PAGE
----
(by hyperlink to the “prior research” phrase) on the failure of input-based schooling policies , 124 choosing to ignore entirely the considerably larger body of more rigorous work I summarize in my 2012 review on the topic. The extension of these claims that nearly everyone agrees there’s no clear relationship between spending and student performance is the assertion that there is broad agreement that how money is spent matters far more than how much money is available. As phrased by Hanushek in the context of New York state school finance litigation: “Virtually all analysts now realize that how money is spent is much more important than how much is spent.” 125 As with the prior declarations, this one is made with the exceedingly bold assertion that virtually all analysts agree on this point—without reference to any empirical evidence to that point (a seemingly gaping omission for a decid- edly empirical claim about a supposedly empirical truth). Further, “how money is spent” is constrained by whether sufficient money is there to begin with. While common sense dictates that how money is spent clearly matters, thus making this part of the statement widely agreeable, this does not preclude the relevance of how much money is available to spend. Perhaps most disconcerting is that Hanushek has recent- ly extended this argument to declare that equity gaps in funding, or measures of them, aren’t an important policy concern either. Specifically, Hanushek proclaims: “It also underscores how calculations of equity gaps in spending, of costs needed to achieve equity, or of costs needed to obtain some level of student performance are vacuous, lacking any scientific basis” (p. 4). 126 Put differently, what Hanushek is opining by declaring cal- culations of equity gaps to be vacuous and lacking scientif- ic basis is that it matters not whether one school or district has more resources than another. Regardless of any spend- ing differences, schools and districts can provide equitable education—toward equitable outcome goals. Those with substantively fewer resources simply need to be more effi- cient. Since all public schools and districts are presently so inefficient, achieving these efficiency gains through more creative personnel policies, such as performance-based pay and dismissal of “bad teachers,” is easily attainable. Of course, even if we assume that creative personnel poli- cies yield marginal improvements to efficiency, if schools with varied levels of resources pursued these strategies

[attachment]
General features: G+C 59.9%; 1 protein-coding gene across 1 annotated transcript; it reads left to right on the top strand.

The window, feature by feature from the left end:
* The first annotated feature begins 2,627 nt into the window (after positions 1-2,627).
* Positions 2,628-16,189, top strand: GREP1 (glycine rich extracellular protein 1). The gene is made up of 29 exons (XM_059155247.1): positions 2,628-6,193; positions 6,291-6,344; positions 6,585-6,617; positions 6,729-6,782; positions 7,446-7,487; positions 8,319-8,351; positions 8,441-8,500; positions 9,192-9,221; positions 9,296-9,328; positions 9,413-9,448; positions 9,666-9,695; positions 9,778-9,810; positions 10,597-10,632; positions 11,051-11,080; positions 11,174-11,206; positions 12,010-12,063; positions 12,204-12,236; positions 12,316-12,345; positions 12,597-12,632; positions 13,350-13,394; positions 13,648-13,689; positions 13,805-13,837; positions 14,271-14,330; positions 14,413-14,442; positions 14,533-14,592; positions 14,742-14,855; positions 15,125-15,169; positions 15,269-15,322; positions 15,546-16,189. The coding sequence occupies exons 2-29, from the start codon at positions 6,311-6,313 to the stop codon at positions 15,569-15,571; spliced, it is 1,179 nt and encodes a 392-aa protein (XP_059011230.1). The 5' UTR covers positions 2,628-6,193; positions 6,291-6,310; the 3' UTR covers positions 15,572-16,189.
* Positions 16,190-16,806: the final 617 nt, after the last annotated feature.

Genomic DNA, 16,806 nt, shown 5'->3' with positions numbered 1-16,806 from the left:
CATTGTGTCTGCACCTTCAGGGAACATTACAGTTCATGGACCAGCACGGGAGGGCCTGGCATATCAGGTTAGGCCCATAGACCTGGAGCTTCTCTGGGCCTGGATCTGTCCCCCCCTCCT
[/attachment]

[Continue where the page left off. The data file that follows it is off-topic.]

PAGE 17 Does Money Matter in Education ? with comparable efficiency gains, inequities would remain constant. Requiring those with less to simply be more effi- cient with what they have is an inequitable requirement.
You've reached the end of your free preview.
Want to read all 48 pages?
- Fall '13
- Microeconomics, James Coleman, Eric Hanushek